Wednesday, August 06, 2003

Civil War Brews over Ergonomics: OSHA vs. Anti-Ergo Industry

OSHA has been forced to face some SHOCKING truths lately. First, musculoskeletal injuries really do exist and implementing ergonomics fixes really does help. Second, just because a company (even a big, respected company) has a good program on paper, doesn’t mean it translates down to where people are actually working.

But the business associations, especially the National Coalition on Ergonomics, spawn of the National Association of Manufacturers and the Chamber of Commerce, are having none of it. To ward off potentially precident-setting (for Republicans) ergonomics citations, NAM and NCE are considering forming a legal defense fund and taking legal action against OSHA, according our underground investigative reporter who knows all (one of my many valuable correspondents who, for reasons of homeland security, are forced to remain anonymous.)

And that’s OSHA’s third unpleasant revelation. Your friends may not remain your friends if you don’t join them in fantasyland.

The first reason the business associations are upset is because OSHA had the temerity to level a general duty clause ergonomics citation against a Coca-Cola bottling facility in Ohio.

OSHA also cited a Missouri SUPERVALU warehouse for ergonomics problems.
The evaluation of this manual lifting task indicates that employees are exposed to hazards that are causing or likely to cause MSDs, including low back pain (LBP) and shoulder related MSDs, as shown by a review of the company's injury and illness records from 1998 to the time of the inspection, which document that a significant number of MSDs have been caused by exposure to stressors; including 6 shoulder surgeries in 2001 and 2 shoulder surgeries in 2002.
Seems like it's hard to argue with shoulder surgeries. So what has the industry's undies in such a twist? A couple of things.

First, the Coca Cola citation involves truckers and the trucking and delivery industry (American Trucking Association and U.P.S., for example) were among the most rabid foes of the Clinton ergonomics standard. It's one thing if OSHA cites a couple of wimpy nursing homes, but it's quite another when they go after the big boys.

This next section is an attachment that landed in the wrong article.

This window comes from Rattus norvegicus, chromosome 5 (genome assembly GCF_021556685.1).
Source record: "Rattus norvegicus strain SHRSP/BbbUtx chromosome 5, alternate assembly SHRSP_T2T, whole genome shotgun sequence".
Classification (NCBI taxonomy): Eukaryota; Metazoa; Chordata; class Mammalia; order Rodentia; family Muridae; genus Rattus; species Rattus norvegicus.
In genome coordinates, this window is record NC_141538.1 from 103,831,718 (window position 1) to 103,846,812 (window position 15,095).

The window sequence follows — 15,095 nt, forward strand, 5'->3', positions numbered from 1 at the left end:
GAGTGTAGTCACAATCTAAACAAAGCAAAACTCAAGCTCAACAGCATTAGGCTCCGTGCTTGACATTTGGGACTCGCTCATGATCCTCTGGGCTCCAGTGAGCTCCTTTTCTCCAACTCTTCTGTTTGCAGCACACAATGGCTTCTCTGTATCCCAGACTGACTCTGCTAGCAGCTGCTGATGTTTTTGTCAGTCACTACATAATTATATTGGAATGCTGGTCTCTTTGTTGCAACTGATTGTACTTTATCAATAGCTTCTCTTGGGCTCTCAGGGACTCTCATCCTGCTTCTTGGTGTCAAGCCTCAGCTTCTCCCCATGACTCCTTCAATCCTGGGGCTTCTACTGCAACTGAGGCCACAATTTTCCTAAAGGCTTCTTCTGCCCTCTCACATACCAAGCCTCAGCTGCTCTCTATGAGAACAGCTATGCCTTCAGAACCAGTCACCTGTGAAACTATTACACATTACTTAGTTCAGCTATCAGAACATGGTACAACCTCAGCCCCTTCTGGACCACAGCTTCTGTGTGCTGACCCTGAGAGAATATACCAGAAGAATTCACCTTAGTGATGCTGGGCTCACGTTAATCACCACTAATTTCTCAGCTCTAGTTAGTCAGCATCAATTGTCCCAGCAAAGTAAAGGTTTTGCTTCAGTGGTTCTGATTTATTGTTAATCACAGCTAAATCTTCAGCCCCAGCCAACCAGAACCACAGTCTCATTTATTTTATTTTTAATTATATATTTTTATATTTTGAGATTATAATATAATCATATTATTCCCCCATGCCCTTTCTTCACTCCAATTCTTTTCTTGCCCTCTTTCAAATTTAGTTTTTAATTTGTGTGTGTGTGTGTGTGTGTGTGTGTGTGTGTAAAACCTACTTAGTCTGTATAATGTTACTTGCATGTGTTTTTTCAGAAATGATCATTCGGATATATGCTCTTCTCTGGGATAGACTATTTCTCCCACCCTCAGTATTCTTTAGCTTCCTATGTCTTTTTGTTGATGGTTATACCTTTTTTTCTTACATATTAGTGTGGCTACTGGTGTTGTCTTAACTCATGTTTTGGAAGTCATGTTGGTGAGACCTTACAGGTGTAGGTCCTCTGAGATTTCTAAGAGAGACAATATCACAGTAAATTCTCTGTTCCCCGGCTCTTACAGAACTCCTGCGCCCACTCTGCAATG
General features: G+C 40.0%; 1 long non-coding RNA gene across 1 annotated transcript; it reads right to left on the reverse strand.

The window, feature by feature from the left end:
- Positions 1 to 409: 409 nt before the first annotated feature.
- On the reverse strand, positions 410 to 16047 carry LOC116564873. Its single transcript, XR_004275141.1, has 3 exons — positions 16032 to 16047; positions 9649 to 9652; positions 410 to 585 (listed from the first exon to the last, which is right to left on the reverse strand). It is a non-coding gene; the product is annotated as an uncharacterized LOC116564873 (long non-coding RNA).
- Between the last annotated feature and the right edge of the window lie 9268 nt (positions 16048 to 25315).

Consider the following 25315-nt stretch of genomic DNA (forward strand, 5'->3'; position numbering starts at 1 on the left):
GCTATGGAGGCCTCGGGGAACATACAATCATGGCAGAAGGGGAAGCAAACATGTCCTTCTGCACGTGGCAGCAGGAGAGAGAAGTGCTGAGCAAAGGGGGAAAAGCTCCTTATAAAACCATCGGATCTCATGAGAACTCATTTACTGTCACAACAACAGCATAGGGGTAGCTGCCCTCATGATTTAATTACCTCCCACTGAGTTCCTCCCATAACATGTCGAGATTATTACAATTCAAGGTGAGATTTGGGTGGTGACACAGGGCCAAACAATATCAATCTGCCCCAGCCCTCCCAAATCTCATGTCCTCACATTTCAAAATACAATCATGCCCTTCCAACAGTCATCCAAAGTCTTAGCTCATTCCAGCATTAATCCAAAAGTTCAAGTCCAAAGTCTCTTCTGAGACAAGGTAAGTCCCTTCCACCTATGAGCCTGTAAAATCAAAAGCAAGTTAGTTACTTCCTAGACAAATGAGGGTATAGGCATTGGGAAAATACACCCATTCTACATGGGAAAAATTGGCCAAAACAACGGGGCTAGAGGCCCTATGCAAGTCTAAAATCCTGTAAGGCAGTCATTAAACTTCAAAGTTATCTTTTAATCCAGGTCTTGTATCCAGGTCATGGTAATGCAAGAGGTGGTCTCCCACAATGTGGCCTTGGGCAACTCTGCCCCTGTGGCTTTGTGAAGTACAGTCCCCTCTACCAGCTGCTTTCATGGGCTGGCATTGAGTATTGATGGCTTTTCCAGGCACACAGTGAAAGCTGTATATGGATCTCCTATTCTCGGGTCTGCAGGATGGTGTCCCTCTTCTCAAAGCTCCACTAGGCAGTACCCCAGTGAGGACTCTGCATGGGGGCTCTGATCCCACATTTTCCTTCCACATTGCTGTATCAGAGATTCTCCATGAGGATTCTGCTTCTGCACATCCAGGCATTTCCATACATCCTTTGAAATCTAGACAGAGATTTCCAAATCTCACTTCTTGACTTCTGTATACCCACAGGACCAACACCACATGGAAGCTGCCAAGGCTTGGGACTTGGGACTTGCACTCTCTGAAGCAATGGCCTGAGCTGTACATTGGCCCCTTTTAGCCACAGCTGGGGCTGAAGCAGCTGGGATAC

Industry mouthpieces point out that both Coca Cola and SUPERVALU have extensive ergonomics programs in place and note that OSHA Administrator John Henshaw had stated many times, including a recent speech to the American Occupational Health Conference that
We are not going to focus our enforcement efforts on employers who have implemented effective ergonomic programs or who are making good-faith efforts to reduce ergonomic hazards.
Clearly his industry buddies assumed they had a blank check. As long as companies had something decent on paper, reality (as in shoulder surgeries and other injuries) didn't count in individual facilities that may not be taking ergonomics problems as seriously as they need to.

Apparently that kind of enforcement strategy didn't pass the laugh test even in George Bush's OSHA.

Oh please don't give me a ticket, officer. Even if I was going 120 in a school zone, my parents have immaculate driving records and I got an "A" in drivers ed.

(And particularly embarrassing for OSHA and SUPERVALU, SUPERVALU’s Corporate Director of Risk Control James Koskan is a member of OSHA’s National Advisory Committee on Ergonomics.)

In response to this outrageous (and unusual) display of enforcing the law, the National Coalition on Ergonomics is considering forming a legal defense fund, presumably to aid in the defense of other mom and pop type businesses like Coke and SUPERVALU from violations of their purity by OSHA's gestapo agents....Even if they're Republican gestapo agents.

Don't you just hate it when the children fight?

Footnote: Coca Cola, incidentally, is no virgin when it comes to OSHA citations. The Atlanta Business Journal revealed that
Last year The Coca-Cola Co. and its network of bottlers were cited for 222 violations of federal Occupational Safety & Health Administration standards and fined $156,831.

In 2001, OSHA cited Coke (NYSE: KO) and its bottlers for 212 violations and fined them a total of $170,091.

Over the past decade, the companies have been cited for 2,264 violations.

A list released by OSHA in February that identifies 14,200 U.S. facilities that had accident and illness rates at twice the national average of about three illnesses or injuries for every 100 workers included 96 facilities owned by Coke bottlers.